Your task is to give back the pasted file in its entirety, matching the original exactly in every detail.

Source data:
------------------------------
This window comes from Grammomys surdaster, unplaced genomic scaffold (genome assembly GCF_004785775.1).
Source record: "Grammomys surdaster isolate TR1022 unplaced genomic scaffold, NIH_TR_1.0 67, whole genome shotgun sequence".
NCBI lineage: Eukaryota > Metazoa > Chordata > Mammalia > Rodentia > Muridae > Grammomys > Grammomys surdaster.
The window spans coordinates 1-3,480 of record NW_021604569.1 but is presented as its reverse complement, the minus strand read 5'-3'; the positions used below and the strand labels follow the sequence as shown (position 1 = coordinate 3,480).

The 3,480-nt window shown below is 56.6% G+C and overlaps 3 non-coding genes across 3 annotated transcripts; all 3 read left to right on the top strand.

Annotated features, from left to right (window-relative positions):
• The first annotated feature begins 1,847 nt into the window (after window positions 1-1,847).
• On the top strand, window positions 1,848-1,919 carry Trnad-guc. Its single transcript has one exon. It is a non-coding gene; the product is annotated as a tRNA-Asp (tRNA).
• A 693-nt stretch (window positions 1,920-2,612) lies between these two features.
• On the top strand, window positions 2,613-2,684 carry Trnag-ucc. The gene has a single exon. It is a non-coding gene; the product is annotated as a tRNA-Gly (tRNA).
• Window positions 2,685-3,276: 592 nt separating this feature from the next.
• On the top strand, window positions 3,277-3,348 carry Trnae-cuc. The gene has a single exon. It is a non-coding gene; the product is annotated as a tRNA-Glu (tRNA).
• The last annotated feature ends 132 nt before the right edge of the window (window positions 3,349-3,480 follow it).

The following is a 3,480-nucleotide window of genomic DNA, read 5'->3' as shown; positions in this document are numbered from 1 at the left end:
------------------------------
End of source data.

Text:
This window comes from Grammomys surdaster, unplaced genomic scaffold (genome assembly GCF_004785775.1).
Source record: "Grammomys surdaster isolate TR1022 unplaced genomic scaffold, NIH_TR_1.0 67, whole genome shotgun sequence".
NCBI lineage: Eukaryota > Metazoa > Chordata > Mammalia > Rodentia > Muridae > Grammomys > Grammomys surdaster.
The window spans coordinates 1-3,480 of record NW_021604569.1 but is presented as its reverse complement, the minus strand read 5'-3'; the positions used below and the strand labels follow the sequence as shown (position 1 = coordinate 3,480).

The 3,480-nt window shown below is 56.6% G+C and overlaps 3 non-coding genes across 3 annotated transcripts; all 3 read left to right on the top strand.

Annotated features, from left to right (window-relative positions):
• The first annotated feature begins 1,847 nt into the window (after window positions 1-1,847).
• On the top strand, window positions 1,848-1,919 carry Trnad-guc. Its single transcript has one exon. It is a non-coding gene; the product is annotated as a tRNA-Asp (tRNA).
• A 693-nt stretch (window positions 1,920-2,612) lies between these two features.
• On the top strand, window positions 2,613-2,684 carry Trnag-ucc. The gene has a single exon. It is a non-coding gene; the product is annotated as a tRNA-Gly (tRNA).
• Window positions 2,685-3,276: 592 nt separating this feature from the next.
• On the top strand, window positions 3,277-3,348 carry Trnae-cuc. The gene has a single exon. It is a non-coding gene; the product is annotated as a tRNA-Glu (tRNA).
• The last annotated feature ends 132 nt before the right edge of the window (window positions 3,349-3,480 follow it).

The following is a 3,480-nucleotide window of genomic DNA, read 5'->3' as shown; positions in this document are numbered from 1 at the left end: